Washington Times, RIP
A certain mystique has always surrounded the Washington Times, partly because of its conservative orientation, partly because of its connection to the Unification Church. Its creation in 1982, shortly after Ronald Reagan was elected president, served as another sign that the liberal era of dominance that lasted, more or less, from the Roosevelt era to Reagan, was over, particularly in Washington, DC. To a degree that might seem astonishing today, Washington was a one-horse town. The Washington Post and Georgetown salons ruled the roost, while a rump faction of conservatives groused about the perfidies of the liberal elite.
It was thus with something of a pang that I read what amounted to a memorial minute by Howard Kurtz in the Washington Post for the Washington Times. Like many other print publications, the Times, it seems, has fallen behind the times. It's downsizing. 40 percent of the staff is being axed. And it will move to giving the paper away for free, probably hoping that a mixture of advertising and further subventions will keep it afloat even as the members of the Moon family squabble with each other.
That's a shame. I mourn the passing of the old Washington Times.
Not because I thought it was a great paper. It wasn't. But it had an old-fashioned, independent, gritty feel to it. It wasn't trying for greatness. It was the scrapper, pushing for the story that the big guns like the New York Times or Washington Post had overlooked. Sometimes it got them-Peter Baker, now the White House correspondent for the New York Times, got his start there and broke so many stories that the Washington Post had no choice but to hire him. Bill Gertz nailed a lot of national-security scoops. It also served as a base for a number of writers who went on to bigger things, such as Tod Lindberg, John Podhoretz and Tony Snow.
Not because I agreed with its politics. It was because I often disagreed with them. With the Times, you knew where you stood. No wishy-washy, namby-pamby, Rodney King-style "if only everyone could get along" editorials. That wasn't the Times' bag. It sought out confrontation. Sometimes it went over the top, as when its editorial page predicted that Democratic control of all three branches of government might make America a new dictatorship on the lines of Sudan or North Korea.
But its op-ed page was never less than intriguing, laying out the conservative line with gusto. It provided a kind of tip-sheet to what the Right was thinking on issues ranging from missile defense to Russia to China. Almost invariably, the columnists, such as Frank Gaffney, staked out the hardest of hard lines. Less predictably, Arnaud de Borchgrave, legendary editor of the Times and author of the novel The Spike, would question America's Israel policy and the power of the neocons in recent years. All well-worth reading. And read I did. Not every day. But with keen interest.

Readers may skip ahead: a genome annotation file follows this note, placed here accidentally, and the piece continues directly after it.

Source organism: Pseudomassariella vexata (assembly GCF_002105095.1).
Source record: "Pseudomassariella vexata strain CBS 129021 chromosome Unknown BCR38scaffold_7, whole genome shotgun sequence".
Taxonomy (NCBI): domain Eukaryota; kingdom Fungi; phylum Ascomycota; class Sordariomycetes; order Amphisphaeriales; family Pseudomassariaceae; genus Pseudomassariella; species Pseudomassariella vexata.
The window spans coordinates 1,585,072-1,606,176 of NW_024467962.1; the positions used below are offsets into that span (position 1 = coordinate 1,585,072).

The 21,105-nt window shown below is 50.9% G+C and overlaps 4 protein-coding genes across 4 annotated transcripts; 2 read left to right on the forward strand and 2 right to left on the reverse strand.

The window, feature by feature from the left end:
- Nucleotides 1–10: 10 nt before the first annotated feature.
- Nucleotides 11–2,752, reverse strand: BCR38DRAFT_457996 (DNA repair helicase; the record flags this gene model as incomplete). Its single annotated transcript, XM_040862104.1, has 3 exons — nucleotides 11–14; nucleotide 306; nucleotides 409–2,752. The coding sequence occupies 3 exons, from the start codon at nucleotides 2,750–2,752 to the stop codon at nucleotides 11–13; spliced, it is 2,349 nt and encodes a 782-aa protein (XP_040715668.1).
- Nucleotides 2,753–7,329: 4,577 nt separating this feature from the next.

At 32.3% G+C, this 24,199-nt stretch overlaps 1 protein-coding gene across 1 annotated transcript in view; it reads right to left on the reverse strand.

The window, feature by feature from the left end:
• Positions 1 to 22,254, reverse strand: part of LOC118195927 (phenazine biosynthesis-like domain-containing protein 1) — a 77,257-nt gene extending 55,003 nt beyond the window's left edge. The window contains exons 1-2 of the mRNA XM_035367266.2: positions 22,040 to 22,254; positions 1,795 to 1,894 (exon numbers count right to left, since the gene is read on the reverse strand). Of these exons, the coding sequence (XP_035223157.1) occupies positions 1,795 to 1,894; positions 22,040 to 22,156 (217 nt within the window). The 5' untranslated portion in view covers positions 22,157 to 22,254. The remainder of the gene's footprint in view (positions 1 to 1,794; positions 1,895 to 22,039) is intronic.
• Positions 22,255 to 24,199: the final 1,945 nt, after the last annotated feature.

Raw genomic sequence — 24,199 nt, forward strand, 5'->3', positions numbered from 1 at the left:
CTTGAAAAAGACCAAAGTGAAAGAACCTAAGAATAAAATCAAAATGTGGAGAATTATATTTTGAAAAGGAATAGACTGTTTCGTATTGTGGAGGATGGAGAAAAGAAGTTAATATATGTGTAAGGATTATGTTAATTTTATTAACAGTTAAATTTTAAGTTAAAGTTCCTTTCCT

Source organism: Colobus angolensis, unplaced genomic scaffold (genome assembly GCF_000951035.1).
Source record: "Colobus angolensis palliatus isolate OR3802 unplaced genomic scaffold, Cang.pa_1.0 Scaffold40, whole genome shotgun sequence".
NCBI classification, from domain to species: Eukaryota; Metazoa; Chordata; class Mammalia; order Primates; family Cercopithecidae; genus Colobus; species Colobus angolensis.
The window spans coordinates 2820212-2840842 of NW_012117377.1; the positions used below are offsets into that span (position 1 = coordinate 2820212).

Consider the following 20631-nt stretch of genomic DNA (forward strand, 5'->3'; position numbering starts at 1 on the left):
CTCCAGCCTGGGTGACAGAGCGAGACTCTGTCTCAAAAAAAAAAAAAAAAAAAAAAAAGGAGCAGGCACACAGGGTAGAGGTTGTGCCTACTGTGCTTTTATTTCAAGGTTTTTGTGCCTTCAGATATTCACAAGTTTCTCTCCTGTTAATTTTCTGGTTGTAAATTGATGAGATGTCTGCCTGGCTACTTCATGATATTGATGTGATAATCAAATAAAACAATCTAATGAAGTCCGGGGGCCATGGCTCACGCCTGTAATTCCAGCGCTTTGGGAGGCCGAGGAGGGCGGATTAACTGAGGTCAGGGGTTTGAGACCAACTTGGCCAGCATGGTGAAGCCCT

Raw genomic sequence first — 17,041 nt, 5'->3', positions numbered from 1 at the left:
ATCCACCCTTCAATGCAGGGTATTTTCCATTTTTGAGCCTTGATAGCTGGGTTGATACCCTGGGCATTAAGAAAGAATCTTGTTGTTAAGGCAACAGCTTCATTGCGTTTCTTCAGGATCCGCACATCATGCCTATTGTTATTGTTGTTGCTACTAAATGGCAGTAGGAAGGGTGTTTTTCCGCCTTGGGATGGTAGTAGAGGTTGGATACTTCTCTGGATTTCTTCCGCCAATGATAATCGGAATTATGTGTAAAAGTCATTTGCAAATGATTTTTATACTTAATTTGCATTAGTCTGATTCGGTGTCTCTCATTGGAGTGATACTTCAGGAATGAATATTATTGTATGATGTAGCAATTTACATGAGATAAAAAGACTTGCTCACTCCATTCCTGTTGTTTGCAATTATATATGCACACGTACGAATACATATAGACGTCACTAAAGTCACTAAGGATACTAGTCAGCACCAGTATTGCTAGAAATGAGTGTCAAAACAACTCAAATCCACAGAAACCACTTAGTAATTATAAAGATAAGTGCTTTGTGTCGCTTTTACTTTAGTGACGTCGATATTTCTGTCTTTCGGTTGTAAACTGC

I have the feeling that the new Washington Times isn't going to be quite the same. Sure, it will be on the web, handed out at Metro stops and so forth. But judging by the performance of the Washington Examiner, a conservative competitor owned by Philip Anschutz, even the modest standards aspired to by the Times are going by the boards. Instead, the true action is going to be on the web sites run by the swelling ranks of innovative conservative entrepreneurs such as David Frum and Tucker Carlson, who are trying to mimic the success of left-wing blogs leading up to the Obama presidency. At the very least, the wounding of the Times shows that conservatives are no more immune from the forces of economic creative destruction they like to extol than liberals. The success of the new conservative sites will help determine whether a fresh spasm of creativity emerges on the Right or whether the decline of the Times is part of a greater twilight saga.
Jacob Heilbrunn is a senior editor at The National Interest.